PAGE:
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From: TerryMoselaol.com
Date: 19 November 2006 19:25:48 GMT

Hi all,

1. The IAA's Observing Night + Leonid Watch at Delamont Country Park on
Saturday night started well, following a good weather forecast, with
crystal clear skies & very little light pollution. But after an hour or
so we had a bad case of Cirrus Interruptus. Followed by an even worse
case of Stratus Interruptus, which soon became Stratonimbus Interruptus,
i.e. it started to rain. I decided to go home & wait for an improvement
and/or get some sleep and set the alarm for the predicted 04.45 Asher -
McNaught peak. It was still cloudy & raining at 02.00 when I went to
bed. But ever the optimist I set the alarm for 03.45 to allow time to
get up & out to a dark site if it did clear.

But I awoke for a toilet break just before the alarm went off, & I
checked the sky:  pigs do fly! - through a totally clear sky!  I had
left all the observing gear in the car, so I dressed hurriedly & headed
for the nearest dark-sky site, Big Collin, North of Ballyclare in the
Antrim Hills. But as I approached I saw fog on the hill ahead (a common
problem there at this time of year), so I turned & went towards a site
between Belfast & Larne. Again, as I drove to the top of the hill, I
went into fog, so I turned back into the valley & found a deserted lane.
Quickly, out with the lounger, check the watch to start the observing
session: "O5.25" - - - - 05.25!?!? It should have been about 04.15! -
The battery on the alarm clock had chosen that night to fail, and it was
over an hour later than I thought!

So the Asher-McNaught peak had passed.  Oh Deary Me! Or words to that
effect..... Still, the sky was clear, so I observed anyway. And was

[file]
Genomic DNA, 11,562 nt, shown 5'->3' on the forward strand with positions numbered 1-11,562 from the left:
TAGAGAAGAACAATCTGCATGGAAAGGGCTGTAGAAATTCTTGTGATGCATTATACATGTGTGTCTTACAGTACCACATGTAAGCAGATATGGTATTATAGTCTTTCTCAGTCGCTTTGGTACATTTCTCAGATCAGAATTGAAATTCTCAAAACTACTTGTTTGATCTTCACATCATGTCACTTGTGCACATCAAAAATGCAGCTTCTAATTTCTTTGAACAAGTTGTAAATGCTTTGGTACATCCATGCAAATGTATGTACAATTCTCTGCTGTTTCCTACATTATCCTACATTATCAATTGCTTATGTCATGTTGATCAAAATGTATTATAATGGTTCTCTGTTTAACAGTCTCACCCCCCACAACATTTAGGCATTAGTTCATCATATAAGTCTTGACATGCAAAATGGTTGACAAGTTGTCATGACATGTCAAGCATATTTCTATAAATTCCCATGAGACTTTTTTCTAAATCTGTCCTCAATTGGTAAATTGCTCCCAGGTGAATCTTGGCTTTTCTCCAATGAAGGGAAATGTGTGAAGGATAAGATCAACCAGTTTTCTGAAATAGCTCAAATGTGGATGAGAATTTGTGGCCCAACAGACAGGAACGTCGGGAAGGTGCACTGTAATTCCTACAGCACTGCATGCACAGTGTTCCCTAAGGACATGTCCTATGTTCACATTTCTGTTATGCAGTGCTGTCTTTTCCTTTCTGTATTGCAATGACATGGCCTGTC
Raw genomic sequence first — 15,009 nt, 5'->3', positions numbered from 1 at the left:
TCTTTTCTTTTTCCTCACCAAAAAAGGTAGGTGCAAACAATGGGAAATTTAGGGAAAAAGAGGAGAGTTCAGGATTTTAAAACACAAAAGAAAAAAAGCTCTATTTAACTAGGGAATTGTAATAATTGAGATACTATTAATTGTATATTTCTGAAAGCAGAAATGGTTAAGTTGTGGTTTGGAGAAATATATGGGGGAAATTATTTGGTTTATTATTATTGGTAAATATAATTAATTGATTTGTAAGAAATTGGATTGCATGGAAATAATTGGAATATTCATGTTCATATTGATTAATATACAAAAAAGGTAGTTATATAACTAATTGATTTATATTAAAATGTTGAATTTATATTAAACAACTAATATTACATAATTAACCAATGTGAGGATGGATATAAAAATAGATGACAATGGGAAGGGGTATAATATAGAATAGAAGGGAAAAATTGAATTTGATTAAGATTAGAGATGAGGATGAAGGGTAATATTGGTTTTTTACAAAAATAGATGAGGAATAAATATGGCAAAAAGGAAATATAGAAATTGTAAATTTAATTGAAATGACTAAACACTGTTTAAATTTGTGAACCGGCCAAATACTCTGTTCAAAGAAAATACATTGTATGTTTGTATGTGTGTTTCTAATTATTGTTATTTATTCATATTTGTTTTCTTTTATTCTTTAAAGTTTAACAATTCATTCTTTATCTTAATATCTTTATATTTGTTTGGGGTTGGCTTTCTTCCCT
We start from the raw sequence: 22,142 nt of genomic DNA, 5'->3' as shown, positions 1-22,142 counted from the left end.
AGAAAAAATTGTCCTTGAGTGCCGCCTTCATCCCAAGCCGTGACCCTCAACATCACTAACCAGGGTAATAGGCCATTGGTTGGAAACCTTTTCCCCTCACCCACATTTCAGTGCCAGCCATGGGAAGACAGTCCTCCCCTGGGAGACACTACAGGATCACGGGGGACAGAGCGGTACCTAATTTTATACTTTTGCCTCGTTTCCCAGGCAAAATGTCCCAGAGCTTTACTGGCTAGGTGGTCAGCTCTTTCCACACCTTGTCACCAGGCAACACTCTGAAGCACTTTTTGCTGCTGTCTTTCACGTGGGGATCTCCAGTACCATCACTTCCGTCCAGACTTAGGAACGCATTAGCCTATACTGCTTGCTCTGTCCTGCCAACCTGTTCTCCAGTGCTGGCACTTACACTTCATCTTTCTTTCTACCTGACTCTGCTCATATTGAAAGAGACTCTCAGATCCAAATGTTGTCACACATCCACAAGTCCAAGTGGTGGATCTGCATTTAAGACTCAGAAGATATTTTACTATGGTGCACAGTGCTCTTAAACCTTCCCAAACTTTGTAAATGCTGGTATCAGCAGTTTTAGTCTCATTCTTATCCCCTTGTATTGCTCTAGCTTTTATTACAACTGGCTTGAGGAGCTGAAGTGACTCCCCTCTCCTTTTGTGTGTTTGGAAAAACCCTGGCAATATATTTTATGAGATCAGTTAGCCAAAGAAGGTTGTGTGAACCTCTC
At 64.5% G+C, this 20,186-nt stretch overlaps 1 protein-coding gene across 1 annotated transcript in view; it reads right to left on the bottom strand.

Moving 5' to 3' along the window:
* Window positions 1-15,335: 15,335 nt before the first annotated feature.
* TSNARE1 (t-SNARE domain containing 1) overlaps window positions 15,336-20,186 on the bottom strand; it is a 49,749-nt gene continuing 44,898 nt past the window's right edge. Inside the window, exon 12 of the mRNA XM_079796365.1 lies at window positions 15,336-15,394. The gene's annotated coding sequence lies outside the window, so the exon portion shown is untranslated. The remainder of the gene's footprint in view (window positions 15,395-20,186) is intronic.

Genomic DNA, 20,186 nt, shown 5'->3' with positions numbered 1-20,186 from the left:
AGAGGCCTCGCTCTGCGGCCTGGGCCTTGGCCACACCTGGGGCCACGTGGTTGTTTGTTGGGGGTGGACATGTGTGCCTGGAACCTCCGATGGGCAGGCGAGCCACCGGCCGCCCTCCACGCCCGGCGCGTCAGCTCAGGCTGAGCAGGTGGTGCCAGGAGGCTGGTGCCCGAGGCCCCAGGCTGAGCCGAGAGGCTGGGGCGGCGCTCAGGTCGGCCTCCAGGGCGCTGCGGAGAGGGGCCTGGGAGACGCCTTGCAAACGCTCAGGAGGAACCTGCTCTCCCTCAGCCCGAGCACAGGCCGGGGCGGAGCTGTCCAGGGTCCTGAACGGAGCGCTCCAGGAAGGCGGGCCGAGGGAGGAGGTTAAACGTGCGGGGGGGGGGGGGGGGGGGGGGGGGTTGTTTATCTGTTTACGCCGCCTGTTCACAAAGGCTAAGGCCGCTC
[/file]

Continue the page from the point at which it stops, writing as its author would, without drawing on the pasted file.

rewarded with some good 'normal' or 'Ortho-Leonid' activity for a time
well after the main traditional maximum. I only got 30 minutes clear sky
before more Cirrus Interruptus, but in that time I got six nice Leonids,
a Monoceratid, and a sporadic, plus more later (see below). The Leonids
were spectacular - I had almost forgotten just how fast they are: even
one streaking halfway across the sky takes less than 1/4 second! The
magnitudes were +2, +3, 0, +1, + 1 & -1 with a 1 second train. The
sporadic was mag 0, & the Monoceratid was +1.    The cirrus thickened to
stratus, but I could see a clear patch below it in the West, so I
waited. While waiting I also saw two lovely Leonids through the last
clear area in the sky to the NE (which hadn't been covered yet). One was
a lovely -2 heading down below CrB, with a 2" train. Then one appeared
right down at the NE horizon, ending in not so much a terminal burst as
a terminal flash! It was just like a camera flash going off: I think the
fact that it seemed to be heading almost directly away from me
foreshortened the burst, so it appeared point-like. That was only about
5 degrees above the horizon, and so must have been nearly overhead from
SW Scotland. And if it was -3 for me, at that distance, and at that low
altitude, it must have been a real beauty for anyone there!   I then got
another 10 minutes with a 50% clear sky to the West, from 06.25 -
06.35 but the dawn was encroaching & I ended formal observing. But the
best was yet to come: when driving home in the brightening twilight, I
saw a real Leonid fireball low in the South, with a magnitude of about
-5 ; brighter than Venus!    The sky limiting magnitude was a reasonable
5.7, given that I wasn't that far from Belfast. That's too small a
sample, over too short a period, to calculate a reliable ZHR but it does
show that there's still good activity from the 'normal' Leonids even
after the maximum.

Funnily enough, on the previous evening (17/18), the night of the
'normal' maximum, I only saw two Leonids (+ 1 sporadic) in a 30 minute
break in the clouds from 01.50 to 02.20, with a sky limiting magnitude
of about 5.0.

2. I also got this report (the only other one so far) from IAA President
Pat O'Neill: "Location: Belfast, N. Ireland (urban). 19 November. Time:
0415 to 0515 Atmospheric Conditions: Some thin clouds intervening Total
Leonids: 5, (4 faint, one bright: mag -1) One bright Geminid (mag. -1) *
Three observed within 2 minutes around 0450, coinciding with Armagh
Observatory astronomer David Asher's prediction for increased activity
around 0445. Patrick O'Neill Irish Astronomical Association" [ * Note:
that meteor may have been from Gemini, but that shower does not
officially start until 7 December. T.M.]


And roll on the Geminids - the best of the annual showers, in mid
December, with no moonlight this year! More later.....

Clear Skies,

Terry Moseley


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